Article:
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A moving exhibition of black history

The Baltimore Sun

Three generations of the Powell family took advantage of the Presidents Day holiday to trace their genealogy, test their knowledge of black history and learn about their heritage.

The family visited a traveling exhibit, sponsored by American Legacy: The Magazine of African-American History & Culture, that was parked in Baltimore for a second and final day yesterday. While their mother and aunt tracked ancestors through a computer database and their grandmother lingered over the exhibits, 12-year-old Jasmine Ashe and her brother Eric, 11, answered trivia questions.

"I think that it's really important to learn more about my culture," said Jasmine, of Northeast Baltimore.

The exhibit, which moves to the campus of Howard University in Washington today, includes black-and-white photos of black artists and leaders, and framed replicas of the covers of magazines. It began touring Feb. 1 in Detroit, stopped at Baltimore's Great Blacks in Wax Museum on Saturday and was parked beside the Reginald F. Lewis Museum of Maryland African American History and Culture yesterday.

American Legacy, a quarterly magazine that has been published for more than a dozen years, spotlights lesser-known moments in black history. More than a decade ago, the magazine published an article about the Depression-era debate team at tiny Wiley College in Marshall, Texas, which defeated debate teams from Harvard and Oxford. A movie loosely based on the article, The Great Debaters, was released late last year.

"There are many things in our history that people just don't know about," said Robert C. Newton, the magazine's director of business development, adding that the publication aims to "inform, inspire and uplift."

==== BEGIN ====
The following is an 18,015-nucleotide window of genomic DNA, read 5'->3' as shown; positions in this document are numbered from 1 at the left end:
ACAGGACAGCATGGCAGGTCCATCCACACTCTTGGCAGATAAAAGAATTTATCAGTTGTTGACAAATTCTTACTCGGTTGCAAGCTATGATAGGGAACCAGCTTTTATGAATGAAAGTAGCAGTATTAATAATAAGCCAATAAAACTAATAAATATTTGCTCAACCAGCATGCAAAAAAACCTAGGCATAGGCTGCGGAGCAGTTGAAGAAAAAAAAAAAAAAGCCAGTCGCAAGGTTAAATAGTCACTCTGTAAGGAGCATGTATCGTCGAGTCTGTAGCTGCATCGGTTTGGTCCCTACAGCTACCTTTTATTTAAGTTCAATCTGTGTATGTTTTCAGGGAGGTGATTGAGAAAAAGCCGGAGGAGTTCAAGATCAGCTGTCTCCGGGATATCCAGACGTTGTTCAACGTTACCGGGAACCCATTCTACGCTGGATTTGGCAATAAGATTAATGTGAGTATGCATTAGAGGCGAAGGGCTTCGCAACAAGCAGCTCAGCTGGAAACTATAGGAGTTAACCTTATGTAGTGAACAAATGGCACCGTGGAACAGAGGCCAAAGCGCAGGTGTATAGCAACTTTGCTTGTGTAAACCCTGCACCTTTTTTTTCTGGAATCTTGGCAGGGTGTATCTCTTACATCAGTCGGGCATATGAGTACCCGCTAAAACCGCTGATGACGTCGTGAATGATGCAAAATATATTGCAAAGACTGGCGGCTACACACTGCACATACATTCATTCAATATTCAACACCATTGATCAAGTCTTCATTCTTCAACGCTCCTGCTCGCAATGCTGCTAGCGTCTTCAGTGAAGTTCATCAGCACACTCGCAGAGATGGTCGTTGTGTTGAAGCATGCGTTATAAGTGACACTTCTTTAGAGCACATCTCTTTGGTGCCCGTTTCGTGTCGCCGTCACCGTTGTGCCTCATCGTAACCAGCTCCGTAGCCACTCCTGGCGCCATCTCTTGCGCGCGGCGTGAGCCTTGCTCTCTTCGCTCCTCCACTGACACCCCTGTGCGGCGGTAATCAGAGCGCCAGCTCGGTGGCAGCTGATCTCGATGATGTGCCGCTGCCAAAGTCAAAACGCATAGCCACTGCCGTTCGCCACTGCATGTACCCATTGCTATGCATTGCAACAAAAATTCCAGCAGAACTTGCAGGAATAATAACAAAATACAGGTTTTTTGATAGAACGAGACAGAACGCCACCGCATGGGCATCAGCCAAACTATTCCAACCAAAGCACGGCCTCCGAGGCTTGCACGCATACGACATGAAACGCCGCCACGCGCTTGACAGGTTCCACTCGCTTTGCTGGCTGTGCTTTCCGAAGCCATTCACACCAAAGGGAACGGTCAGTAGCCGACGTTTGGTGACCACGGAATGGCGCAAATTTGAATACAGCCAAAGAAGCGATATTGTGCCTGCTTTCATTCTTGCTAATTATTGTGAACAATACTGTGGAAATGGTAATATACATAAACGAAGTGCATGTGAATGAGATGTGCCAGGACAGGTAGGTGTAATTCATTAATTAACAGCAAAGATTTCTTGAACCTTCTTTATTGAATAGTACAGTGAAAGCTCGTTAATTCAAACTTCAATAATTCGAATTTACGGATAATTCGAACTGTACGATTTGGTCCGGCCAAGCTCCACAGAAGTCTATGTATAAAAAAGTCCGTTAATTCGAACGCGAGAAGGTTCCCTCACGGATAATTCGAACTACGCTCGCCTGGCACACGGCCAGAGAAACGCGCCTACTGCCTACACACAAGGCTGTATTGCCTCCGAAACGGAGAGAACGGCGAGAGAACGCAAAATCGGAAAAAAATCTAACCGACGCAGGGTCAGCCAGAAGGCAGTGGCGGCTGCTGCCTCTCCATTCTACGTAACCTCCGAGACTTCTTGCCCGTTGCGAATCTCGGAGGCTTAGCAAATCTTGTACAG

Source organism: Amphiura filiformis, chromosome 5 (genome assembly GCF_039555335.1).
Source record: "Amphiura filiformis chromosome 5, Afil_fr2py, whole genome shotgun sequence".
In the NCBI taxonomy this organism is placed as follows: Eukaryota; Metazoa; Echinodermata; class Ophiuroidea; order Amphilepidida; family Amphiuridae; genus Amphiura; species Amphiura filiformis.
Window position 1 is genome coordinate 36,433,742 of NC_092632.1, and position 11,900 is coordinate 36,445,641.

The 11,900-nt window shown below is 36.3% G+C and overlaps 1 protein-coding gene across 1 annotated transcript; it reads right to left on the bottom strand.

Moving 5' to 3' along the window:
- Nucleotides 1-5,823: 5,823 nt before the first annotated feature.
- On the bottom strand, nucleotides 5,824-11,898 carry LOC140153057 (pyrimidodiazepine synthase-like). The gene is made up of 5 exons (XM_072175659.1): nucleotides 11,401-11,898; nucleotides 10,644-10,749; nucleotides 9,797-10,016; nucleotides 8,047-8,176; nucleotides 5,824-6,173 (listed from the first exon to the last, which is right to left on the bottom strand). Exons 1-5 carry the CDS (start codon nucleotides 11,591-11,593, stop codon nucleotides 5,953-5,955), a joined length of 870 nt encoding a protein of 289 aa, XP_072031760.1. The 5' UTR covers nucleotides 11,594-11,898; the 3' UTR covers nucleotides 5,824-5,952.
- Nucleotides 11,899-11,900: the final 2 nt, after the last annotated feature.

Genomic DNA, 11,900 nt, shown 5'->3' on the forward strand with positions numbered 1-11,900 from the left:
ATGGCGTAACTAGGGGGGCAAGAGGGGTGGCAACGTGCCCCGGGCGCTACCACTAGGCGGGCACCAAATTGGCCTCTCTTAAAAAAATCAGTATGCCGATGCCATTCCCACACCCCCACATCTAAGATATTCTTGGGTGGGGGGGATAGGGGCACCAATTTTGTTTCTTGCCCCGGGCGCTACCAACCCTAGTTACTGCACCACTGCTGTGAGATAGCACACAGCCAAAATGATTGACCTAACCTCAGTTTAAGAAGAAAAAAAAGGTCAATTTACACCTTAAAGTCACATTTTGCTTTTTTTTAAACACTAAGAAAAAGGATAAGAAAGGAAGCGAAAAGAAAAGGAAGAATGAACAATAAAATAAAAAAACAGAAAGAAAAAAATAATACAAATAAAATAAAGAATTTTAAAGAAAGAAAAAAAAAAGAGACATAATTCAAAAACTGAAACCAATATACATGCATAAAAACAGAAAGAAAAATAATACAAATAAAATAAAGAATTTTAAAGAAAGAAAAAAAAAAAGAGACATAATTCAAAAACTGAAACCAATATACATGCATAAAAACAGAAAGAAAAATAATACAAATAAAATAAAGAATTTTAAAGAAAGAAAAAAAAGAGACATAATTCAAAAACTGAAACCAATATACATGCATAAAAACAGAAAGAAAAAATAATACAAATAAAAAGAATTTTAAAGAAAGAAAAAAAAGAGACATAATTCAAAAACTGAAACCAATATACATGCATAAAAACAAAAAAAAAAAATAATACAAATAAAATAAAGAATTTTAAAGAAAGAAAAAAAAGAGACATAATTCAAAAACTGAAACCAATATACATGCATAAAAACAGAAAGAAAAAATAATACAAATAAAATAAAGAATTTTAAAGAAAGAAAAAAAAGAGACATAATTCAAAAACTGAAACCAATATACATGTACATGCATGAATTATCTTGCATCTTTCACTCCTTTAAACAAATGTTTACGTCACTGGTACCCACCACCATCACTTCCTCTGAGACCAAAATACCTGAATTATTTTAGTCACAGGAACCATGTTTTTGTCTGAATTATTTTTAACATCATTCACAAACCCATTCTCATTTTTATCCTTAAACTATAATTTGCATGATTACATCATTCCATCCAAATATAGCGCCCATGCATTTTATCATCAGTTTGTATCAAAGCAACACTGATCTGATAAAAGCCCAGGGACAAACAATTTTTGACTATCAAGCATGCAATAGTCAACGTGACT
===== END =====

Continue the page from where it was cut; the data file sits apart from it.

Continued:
Leonard Pitts, an 80-year-old retired city schoolteacher and administrator, went to the exhibit to learn about someone from his own history - photographer Leroy Henderson, who was Pitts' neighbor growing up in Richmond.

Henderson's photos in the exhibit include an image of Rosa Parks at the 1972 Black Political Convention in Gary, Ind. Her gray hair tucked into a bun, she gazes at a poster of Malcolm X. Another photo shows Aretha Franklin, her eyes closed, clutching a microphone as she sings under bright spotlights.

"I wanted to know more [about the photos], so I could go back and tell my people," Pitts said.

Jackie Ashe, 53, and her sister Phyllis Williams, 52, brought their mother, Mary Powell, 74, to the exhibit along with Ashe's children Jasmine and Eric. The sisters, who said that they are "totally obsessed" with genealogy, scrolled through a computer database to find information about their ancestors. They bent close to the computer screen to scrutinize a census record showing information about their great-grandfather.

Rhona Case, a 52-year-old administrative assistant with the city schools, and her 19-year-old son, Travis, a student at Baltimore City Community College, won T-shirts by correctly answering trivia questions about black pioneers in science and medicine.

"We have a rich history that's been kept from us for so long," said Rhona Case, of Northeast Baltimore. "African-Americans would see themselves a lot differently if we knew more about our history."


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